Want to make winter shorter? Then don’t start the big clear-up yet, says Brian Kidd

Wall baskets can look good in winter, but not as stunning as in summer.
Wall baskets can look good in winter, but not as stunning as in summer.
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Everyone seems to want to get on with the planting ready for spring, but do hold on until you have a frost which kills off the summer bedding plants before you rush out trying to clear everything away.

Remember, winter is a bit shorter all the time you can see a few flowers and lots of foliage furnishing the garden. I say this every year!

But if you would like to make a start, there’s nothing wrong with buying some plants and looking after them in a nice light place so they continue to grow.

If you do this, you can select the colours you want, so forget about everything being ‘mixed’.

Hanging baskets are often a failure during the winter. It’s far too exposed up in the air with cold winds every few days. So take them down once they have stopped blooming, shake out the old compost and put it on to a border or into the compost heap. Clean them up and put them away until next May. Use the upturned baskets to cover tulip bulbs in the rock garden.

To enhance a wall however, because of the protection a wall gives, flat-backed wall baskets are fine and an excellent display can be achieved if they are fixed so one is about two feet below the other.

While it may not be possible to achieve a cascade of flowers similar to that enjoyed during the summer, it can still look good.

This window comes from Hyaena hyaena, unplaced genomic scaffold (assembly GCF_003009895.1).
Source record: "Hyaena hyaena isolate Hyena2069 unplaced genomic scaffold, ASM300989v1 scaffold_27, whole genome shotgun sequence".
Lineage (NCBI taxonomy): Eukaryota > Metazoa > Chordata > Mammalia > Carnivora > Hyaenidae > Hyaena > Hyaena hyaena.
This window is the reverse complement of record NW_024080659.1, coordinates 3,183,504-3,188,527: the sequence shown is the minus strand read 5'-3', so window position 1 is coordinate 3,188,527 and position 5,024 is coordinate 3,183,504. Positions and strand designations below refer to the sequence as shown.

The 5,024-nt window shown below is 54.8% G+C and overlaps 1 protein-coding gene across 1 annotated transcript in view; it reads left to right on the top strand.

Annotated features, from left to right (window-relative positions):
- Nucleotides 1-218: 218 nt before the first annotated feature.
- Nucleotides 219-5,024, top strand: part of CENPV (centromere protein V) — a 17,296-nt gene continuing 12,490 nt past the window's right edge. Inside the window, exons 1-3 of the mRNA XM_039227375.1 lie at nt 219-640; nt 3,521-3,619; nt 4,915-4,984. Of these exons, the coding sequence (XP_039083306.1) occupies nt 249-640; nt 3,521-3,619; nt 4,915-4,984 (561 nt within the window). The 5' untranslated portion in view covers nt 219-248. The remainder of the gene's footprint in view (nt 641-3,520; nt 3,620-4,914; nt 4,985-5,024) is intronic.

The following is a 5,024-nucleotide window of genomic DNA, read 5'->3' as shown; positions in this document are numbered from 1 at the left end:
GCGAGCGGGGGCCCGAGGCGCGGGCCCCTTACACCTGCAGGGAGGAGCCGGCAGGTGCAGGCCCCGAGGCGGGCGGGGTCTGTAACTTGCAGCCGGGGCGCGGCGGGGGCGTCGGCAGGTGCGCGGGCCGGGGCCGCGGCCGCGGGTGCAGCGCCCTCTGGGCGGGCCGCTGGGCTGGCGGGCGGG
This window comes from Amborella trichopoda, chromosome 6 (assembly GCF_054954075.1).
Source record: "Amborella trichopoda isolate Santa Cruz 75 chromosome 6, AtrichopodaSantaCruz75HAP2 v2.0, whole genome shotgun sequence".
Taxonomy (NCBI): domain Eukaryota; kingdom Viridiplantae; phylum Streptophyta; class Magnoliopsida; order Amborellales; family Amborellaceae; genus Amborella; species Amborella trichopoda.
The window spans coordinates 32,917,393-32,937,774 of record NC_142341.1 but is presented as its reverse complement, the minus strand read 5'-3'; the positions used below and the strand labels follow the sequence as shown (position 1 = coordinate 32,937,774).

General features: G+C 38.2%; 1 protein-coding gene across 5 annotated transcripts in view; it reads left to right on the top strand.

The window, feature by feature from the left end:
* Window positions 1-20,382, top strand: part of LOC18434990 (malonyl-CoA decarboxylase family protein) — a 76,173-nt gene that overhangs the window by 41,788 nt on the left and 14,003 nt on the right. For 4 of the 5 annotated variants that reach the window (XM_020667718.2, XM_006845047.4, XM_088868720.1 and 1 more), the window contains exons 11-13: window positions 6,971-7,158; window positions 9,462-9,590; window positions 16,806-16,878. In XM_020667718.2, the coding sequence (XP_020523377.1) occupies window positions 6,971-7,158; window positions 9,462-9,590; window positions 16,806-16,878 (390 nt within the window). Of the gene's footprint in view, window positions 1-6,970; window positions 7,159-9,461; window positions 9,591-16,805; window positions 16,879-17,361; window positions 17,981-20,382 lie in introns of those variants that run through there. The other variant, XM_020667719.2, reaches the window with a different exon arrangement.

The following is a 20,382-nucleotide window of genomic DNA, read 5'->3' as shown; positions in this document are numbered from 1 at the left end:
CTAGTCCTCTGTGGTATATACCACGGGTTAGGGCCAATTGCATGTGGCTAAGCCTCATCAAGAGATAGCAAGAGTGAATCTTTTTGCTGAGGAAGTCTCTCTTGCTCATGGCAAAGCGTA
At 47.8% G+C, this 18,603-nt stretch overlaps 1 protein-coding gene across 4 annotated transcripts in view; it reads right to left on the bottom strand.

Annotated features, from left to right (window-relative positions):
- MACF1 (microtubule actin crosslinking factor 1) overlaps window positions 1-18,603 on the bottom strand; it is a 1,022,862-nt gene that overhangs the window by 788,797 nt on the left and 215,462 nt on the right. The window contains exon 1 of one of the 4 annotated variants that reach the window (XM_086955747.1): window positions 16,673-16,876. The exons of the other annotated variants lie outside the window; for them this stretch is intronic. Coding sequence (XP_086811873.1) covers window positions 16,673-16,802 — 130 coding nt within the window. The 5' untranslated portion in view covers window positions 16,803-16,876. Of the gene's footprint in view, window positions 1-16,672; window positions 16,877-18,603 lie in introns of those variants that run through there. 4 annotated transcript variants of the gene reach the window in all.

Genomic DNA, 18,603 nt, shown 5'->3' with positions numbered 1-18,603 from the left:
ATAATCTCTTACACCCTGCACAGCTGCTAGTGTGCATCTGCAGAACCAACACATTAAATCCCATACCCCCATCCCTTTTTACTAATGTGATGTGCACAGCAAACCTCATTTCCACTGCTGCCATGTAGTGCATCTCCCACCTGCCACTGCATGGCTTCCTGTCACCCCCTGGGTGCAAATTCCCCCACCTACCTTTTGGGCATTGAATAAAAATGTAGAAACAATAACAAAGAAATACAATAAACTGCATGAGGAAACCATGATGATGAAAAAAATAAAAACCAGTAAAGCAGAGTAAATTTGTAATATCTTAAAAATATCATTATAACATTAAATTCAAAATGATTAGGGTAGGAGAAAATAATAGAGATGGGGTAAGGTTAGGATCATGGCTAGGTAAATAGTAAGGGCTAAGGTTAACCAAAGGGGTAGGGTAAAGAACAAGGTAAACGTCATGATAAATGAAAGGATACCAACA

The compost for plant containers is important.

Garden soil on its own is useless, we need a good compost and John Innes No3 is the strongest and a lot less likely to dry out – or, for that matter, become too wet.

If you had summer plants in containers it’s a good idea at this time of year to take out the top half of the compost and replace it with fresh.

This not only sustains the plants but also gives you the chance to take out any vine weevil grubs which may be devouring roots of the old flowers.

Tubs, troughs and pots are best emptied completely so pieces of broken flowerpot can be placed over the holes in the bottom to let excess water escape.

After emptying them, half -fill them with the old compost, then top up with the new. Next summer we shall have to renew the compost with fresh John Innes.

Remember to put all containers on little feet so earthworms can’t get into the compost. Why? Worms in containers eat all the organic matter (like peat) and leave behind nothing but silt.


If your grape hyacinths (muscari) have become small, don’t despise them.

Now is the time to dig them all out.

Spread the bulbs out on a large piece of carpet and find the large ones.

Plant these again in a new place scattering on Vitax Q4 fertiliser where they are to be planted.

Rake it in and replant the bulbs and the flowers will be large next spring.

Take the tiny ones to the recycling centre or plant them in a ‘wild area’ but not in the countryside.